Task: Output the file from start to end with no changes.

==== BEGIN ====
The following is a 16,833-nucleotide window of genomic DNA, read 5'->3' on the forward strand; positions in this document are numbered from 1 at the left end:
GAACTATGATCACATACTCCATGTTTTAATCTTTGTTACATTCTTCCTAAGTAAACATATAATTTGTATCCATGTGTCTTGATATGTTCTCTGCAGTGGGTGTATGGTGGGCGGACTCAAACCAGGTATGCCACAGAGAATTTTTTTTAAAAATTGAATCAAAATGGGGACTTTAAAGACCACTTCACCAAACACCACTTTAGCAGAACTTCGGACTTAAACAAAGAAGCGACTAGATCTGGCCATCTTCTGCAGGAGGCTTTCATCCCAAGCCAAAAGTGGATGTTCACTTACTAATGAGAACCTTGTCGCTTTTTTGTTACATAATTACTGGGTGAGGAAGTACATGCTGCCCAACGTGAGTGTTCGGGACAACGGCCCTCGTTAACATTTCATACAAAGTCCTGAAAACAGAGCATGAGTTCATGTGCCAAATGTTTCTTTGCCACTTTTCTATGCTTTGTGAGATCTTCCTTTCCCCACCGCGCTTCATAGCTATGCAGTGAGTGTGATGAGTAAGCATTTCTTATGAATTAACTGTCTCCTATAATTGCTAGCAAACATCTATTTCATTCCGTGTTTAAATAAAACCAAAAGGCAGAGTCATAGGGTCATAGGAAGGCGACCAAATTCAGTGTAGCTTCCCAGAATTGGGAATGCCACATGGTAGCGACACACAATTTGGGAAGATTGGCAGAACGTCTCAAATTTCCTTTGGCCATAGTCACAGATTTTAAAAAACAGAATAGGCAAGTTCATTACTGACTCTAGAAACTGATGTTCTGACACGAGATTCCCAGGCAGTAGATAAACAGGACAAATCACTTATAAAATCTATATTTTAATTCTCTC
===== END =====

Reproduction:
The following is a 16,833-nucleotide window of genomic DNA, read 5'->3' on the forward strand; positions in this document are numbered from 1 at the left end:
GAACTATGATCACATACTCCATGTTTTAATCTTTGTTACATTCTTCCTAAGTAAACATATAATTTGTATCCATGTGTCTTGATATGTTCTCTGCAGTGGGTGTATGGTGGGCGGACTCAAACCAGGTATGCCACAGAGAATTTTTTTTAAAAATTGAATCAAAATGGGGACTTTAAAGACCACTTCACCAAACACCACTTTAGCAGAACTTCGGACTTAAACAAAGAAGCGACTAGATCTGGCCATCTTCTGCAGGAGGCTTTCATCCCAAGCCAAAAGTGGATGTTCACTTACTAATGAGAACCTTGTCGCTTTTTTGTTACATAATTACTGGGTGAGGAAGTACATGCTGCCCAACGTGAGTGTTCGGGACAACGGCCCTCGTTAACATTTCATACAAAGTCCTGAAAACAGAGCATGAGTTCATGTGCCAAATGTTTCTTTGCCACTTTTCTATGCTTTGTGAGATCTTCCTTTCCCCACCGCGCTTCATAGCTATGCAGTGAGTGTGATGAGTAAGCATTTCTTATGAATTAACTGTCTCCTATAATTGCTAGCAAACATCTATTTCATTCCGTGTTTAAATAAAACCAAAAGGCAGAGTCATAGGGTCATAGGAAGGCGACCAAATTCAGTGTAGCTTCCCAGAATTGGGAATGCCACATGGTAGCGACACACAATTTGGGAAGATTGGCAGAACGTCTCAAATTTCCTTTGGCCATAGTCACAGATTTTAAAAAACAGAATAGGCAAGTTCATTACTGACTCTAGAAACTGATGTTCTGACACGAGATTCCCAGGCAGTAGATAAACAGGACAAATCACTTATAAAATCTATATTTTAATTCTCTC